October 8, 2002
News and political dispatches from around the nation.
The Iraq-free zone
"Fear Factor," "King of Queens" and "The Drew Carey Show" are more important than President Bush, at least in the eyes of NBC, CBS and ABC, which did not air the president's speech to the nation on Iraq last night.
MSNBC, Fox News and CNN carried the message. "It is a no-brainer for us to run it live," noted MaryLynn Ryan, managing editor of CNN/U.S. yesterday.
But, according to a New York Times/CBS poll, "the majority of Americans say that the nation's economy is in its worst shape in nearly a decade and that President Bush and congressional leaders are spending too much time talking about Iraq while neglecting problems at home."
The poll "suggests that no matter what is happening in Washington, voters are more concerned with the economy and domestic issues than with what is happening with Saddam Hussein, presenting the Democrats a glimmer of hope as Congress prepares to vote on the Iraq resolution and adjourn to campaign," according to the Times.
The findings so annoyed talk-radio host Rush Limbaugh that he accidentally cursed on the air around noon yesterday. Others agreed.
"I had to dig and dig just to learn that Iraqi agents were caught smuggling 33 pounds of uranium, or that Iraq was linked to al Qaeda, or that Saddam was only six months away from a bomb," wrote one Internet news-site visitor. "Facts like these are getting squeezed out by liberal lies about falling stocks, unemployment and snowballing deficits."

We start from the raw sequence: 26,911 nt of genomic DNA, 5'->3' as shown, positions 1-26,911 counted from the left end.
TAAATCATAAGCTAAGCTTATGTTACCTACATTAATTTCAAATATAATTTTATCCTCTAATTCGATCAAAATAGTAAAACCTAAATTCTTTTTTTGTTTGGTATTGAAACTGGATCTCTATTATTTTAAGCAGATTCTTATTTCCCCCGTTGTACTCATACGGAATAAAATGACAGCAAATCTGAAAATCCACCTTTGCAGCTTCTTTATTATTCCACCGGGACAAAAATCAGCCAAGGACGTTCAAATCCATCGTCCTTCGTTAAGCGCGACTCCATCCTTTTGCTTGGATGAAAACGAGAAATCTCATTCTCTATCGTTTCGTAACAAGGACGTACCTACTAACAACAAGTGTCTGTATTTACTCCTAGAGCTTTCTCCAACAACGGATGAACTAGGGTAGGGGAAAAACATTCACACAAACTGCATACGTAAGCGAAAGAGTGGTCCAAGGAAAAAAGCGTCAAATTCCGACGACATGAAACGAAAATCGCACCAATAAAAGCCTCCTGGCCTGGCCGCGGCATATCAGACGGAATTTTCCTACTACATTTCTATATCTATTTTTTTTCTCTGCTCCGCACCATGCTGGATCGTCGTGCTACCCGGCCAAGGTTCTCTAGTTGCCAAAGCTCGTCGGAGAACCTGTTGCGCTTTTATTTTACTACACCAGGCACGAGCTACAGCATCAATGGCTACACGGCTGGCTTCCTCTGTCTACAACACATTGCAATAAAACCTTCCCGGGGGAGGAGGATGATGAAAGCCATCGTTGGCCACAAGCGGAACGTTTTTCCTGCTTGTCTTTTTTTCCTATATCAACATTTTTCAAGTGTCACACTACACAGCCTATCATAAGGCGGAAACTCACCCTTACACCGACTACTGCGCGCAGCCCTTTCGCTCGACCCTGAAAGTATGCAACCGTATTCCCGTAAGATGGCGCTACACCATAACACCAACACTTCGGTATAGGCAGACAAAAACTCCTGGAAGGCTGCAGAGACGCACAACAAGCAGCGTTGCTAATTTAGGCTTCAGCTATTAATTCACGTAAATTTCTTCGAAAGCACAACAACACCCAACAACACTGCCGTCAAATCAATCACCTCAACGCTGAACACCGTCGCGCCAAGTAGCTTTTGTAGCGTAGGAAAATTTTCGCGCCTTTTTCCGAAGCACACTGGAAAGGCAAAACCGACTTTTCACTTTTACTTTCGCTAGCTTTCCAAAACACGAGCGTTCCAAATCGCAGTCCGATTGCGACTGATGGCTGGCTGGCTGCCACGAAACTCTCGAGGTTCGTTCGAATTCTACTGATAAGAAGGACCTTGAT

Don't love us
How much do we understand Arab culture?
Harold Pachios, chairman of the U.S. Advisory Commission on Public Diplomacy testifies today before the House Government Reform subcommittee on national security, veterans affairs and international relations at a hearing titled "Are We Listening to the Arab Street?"
Mr. Pachios believes U.S. public diplomacy is in disrepair, but progress is being made.
"We are not reaching our target audience," he notes. "To effectively communicate with foreign audiences, especially those in the Middle East, we need to define our public-diplomacy campaign. To put it bluntly, we should not be in the business of getting people to love us. We will never win that war of words. We should, however, try to help the world understand us."
Federal and state officials in Iowa said no crime was committed by Sen. Tom Harkin's campaign staff in a bugging incident against his Republican opponent in September.
Republican rival Rep. Greg Ganske had demanded a government investigation after the Harkin campaign admitted that a supporter attended and taped a closed Ganske strategy meeting, then gave a transcript of it to a newspaper reporter.
The campaign worker and Mr. Harkin's campaign manager resigned, and Mr. Harkin said he was not involved. Officials do no plan to prosecute.
Call out the Armey
The parent company of the Dallas Morning News has accused House Majority Leader Dick Armey of "abuse of power," saying he retaliated against the newspaper for its coverage of his son's failed congressional bid.
Yesterday, the News said the Texas Republican tried to have language placed in a $10 billion military-appropriations bill to force Belo Corp. to divest itself of one of its three Dallas media properties.
Belo owns the News, four other dailies and 19 television stations; the provision, however, did not mention Belo by name. Still, they believe Mr. Armey took issue with coverage of his son, Scott Armey, a former Denton County judge who lost an April runoff for his father's seat. The senior Armey will retire at year's end.
Last spring, the News and another Belo paper, the Denton Record-Chronicle, examined Scott Armey's record as a judge, including his votes for contracts benefiting political associates. His father accused the newspapers of "vicious unprofessionalism," according to Reuters.